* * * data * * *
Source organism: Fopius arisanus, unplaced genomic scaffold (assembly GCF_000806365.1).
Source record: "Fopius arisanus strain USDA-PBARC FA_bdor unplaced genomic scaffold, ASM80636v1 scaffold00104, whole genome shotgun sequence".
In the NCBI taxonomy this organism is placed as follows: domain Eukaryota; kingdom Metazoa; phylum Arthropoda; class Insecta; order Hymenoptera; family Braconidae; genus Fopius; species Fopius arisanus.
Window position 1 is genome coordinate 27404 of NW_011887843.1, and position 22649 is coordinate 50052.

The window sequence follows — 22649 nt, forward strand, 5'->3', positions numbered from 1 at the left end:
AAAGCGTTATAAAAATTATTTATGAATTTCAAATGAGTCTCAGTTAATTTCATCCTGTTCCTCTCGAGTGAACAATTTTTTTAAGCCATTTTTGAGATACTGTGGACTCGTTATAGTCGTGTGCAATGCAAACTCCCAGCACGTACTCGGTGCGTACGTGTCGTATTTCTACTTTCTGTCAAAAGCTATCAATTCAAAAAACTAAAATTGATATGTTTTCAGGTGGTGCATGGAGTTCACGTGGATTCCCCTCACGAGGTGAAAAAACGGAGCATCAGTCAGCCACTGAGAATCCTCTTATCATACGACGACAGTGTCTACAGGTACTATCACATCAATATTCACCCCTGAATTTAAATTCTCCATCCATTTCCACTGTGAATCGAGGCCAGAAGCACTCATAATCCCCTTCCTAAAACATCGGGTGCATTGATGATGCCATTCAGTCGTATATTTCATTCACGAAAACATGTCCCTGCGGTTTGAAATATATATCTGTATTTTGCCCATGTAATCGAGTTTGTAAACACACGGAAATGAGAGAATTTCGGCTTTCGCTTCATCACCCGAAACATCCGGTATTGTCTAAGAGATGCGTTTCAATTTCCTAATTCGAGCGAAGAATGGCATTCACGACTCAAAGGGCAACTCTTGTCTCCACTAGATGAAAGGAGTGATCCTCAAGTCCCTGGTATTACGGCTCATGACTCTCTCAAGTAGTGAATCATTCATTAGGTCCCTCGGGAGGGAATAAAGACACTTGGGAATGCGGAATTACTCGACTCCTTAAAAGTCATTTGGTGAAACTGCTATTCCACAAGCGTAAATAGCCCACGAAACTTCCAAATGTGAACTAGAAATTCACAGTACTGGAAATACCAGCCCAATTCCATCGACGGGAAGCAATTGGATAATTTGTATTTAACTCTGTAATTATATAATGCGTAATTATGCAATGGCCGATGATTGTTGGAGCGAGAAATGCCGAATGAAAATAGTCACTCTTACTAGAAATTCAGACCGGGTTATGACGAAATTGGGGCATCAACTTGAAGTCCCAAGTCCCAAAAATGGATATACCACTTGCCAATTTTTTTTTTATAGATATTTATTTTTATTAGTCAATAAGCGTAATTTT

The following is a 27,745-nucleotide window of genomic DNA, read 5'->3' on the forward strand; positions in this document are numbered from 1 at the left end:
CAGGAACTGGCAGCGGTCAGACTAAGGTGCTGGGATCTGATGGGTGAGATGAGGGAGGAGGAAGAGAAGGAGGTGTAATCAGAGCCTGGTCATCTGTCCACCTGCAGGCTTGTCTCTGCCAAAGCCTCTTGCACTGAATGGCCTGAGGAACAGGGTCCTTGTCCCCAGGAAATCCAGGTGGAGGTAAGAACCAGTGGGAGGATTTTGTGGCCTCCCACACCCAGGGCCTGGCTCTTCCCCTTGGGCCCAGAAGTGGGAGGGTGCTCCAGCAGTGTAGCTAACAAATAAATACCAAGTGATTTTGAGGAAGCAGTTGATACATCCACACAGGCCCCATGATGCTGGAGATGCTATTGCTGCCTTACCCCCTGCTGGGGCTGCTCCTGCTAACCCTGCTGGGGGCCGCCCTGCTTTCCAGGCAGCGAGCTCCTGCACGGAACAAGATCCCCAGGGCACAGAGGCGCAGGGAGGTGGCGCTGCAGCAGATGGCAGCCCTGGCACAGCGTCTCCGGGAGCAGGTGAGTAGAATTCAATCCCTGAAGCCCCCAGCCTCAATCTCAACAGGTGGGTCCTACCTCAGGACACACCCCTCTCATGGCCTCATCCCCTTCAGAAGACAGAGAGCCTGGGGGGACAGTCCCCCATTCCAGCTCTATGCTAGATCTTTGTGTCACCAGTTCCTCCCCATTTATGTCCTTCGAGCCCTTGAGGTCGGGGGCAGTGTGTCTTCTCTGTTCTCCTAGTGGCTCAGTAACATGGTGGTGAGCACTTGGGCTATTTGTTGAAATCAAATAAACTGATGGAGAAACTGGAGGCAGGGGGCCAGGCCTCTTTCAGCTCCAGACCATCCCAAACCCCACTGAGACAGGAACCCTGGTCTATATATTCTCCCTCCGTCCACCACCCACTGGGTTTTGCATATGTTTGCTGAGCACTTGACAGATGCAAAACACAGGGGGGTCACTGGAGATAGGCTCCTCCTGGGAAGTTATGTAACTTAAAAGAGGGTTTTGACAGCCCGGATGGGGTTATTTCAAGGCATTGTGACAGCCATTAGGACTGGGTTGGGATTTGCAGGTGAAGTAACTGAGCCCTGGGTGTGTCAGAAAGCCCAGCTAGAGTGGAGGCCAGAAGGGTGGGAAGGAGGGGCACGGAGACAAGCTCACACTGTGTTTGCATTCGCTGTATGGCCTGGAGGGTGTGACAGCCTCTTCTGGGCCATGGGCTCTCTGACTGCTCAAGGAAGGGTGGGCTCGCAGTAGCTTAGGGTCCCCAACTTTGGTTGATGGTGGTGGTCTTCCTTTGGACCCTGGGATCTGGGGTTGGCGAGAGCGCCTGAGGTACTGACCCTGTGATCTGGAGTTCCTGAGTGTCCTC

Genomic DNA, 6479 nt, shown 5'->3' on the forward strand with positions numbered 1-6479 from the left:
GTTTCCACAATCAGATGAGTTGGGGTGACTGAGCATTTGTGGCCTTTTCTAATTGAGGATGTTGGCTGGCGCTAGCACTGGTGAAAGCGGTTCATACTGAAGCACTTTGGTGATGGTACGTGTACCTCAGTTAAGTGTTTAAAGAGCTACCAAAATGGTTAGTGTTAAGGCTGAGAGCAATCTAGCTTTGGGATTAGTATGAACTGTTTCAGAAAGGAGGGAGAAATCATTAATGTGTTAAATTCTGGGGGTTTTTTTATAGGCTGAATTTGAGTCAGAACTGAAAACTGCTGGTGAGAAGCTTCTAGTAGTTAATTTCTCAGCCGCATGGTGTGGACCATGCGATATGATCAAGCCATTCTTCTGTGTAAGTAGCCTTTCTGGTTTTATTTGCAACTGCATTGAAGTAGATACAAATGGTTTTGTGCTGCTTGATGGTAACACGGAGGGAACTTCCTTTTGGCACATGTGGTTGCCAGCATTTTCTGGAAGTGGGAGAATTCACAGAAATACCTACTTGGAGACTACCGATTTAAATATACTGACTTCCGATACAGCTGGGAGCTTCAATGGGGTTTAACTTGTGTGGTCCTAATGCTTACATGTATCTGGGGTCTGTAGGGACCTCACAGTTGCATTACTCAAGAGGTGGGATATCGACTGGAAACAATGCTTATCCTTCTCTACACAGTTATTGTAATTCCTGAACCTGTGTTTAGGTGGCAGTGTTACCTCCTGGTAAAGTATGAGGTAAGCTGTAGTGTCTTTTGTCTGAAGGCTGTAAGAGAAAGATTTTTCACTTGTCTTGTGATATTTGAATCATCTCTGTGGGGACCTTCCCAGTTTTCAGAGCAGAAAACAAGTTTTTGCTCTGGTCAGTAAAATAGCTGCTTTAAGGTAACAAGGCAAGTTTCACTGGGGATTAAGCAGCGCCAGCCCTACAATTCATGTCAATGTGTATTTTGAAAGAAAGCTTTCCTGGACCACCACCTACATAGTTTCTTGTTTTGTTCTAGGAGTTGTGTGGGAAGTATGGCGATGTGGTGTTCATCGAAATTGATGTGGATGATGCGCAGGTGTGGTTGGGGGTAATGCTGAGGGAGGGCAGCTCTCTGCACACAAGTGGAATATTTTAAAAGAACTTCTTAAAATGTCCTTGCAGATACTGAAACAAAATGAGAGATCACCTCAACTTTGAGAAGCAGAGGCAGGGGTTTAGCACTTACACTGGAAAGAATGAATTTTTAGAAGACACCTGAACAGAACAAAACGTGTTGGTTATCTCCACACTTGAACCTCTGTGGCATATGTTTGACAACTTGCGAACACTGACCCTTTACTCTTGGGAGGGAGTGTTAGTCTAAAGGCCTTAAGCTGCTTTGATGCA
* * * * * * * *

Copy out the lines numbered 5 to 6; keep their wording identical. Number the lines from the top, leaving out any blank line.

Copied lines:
The window sequence follows — 22649 nt, forward strand, 5'->3', positions numbered from 1 at the left end:
AAAGCGTTATAAAAATTATTTATGAATTTCAAATGAGTCTCAGTTAATTTCATCCTGTTCCTCTCGAGTGAACAATTTTTTTAAGCCATTTTTGAGATACTGTGGACTCGTTATAGTCGTGTGCAATGCAAACTCCCAGCACGTACTCGGTGCGTACGTGTCGTATTTCTACTTTCTGTCAAAAGCTATCAATTCAAAAAACTAAAATTGATATGTTTTCAGGTGGTGCATGGAGTTCACGTGGATTCCCCTCACGAGGTGAAAAAACGGAGCATCAGTCAGCCACTGAGAATCCTCTTATCATACGACGACAGTGTCTACAGGTACTATCACATCAATATTCACCCCTGAATTTAAATTCTCCATCCATTTCCACTGTGAATCGAGGCCAGAAGCACTCATAATCCCCTTCCTAAAACATCGGGTGCATTGATGATGCCATTCAGTCGTATATTTCATTCACGAAAACATGTCCCTGCGGTTTGAAATATATATCTGTATTTTGCCCATGTAATCGAGTTTGTAAACACACGGAAATGAGAGAATTTCGGCTTTCGCTTCATCACCCGAAACATCCGGTATTGTCTAAGAGATGCGTTTCAATTTCCTAATTCGAGCGAAGAATGGCATTCACGACTCAAAGGGCAACTCTTGTCTCCACTAGATGAAAGGAGTGATCCTCAAGTCCCTGGTATTACGGCTCATGACTCTCTCAAGTAGTGAATCATTCATTAGGTCCCTCGGGAGGGAATAAAGACACTTGGGAATGCGGAATTACTCGACTCCTTAAAAGTCATTTGGTGAAACTGCTATTCCACAAGCGTAAATAGCCCACGAAACTTCCAAATGTGAACTAGAAATTCACAGTACTGGAAATACCAGCCCAATTCCATCGACGGGAAGCAATTGGATAATTTGTATTTAACTCTGTAATTATATAATGCGTAATTATGCAATGGCCGATGATTGTTGGAGCGAGAAATGCCGAATGAAAATAGTCACTCTTACTAGAAATTCAGACCGGGTTATGACGAAATTGGGGCATCAACTTGAAGTCCCAAGTCCCAAAAATGGATATACCACTTGCCAATTTTTTTTTTATAGATATTTATTTTTATTAGTCAATAAGCGTAATTTT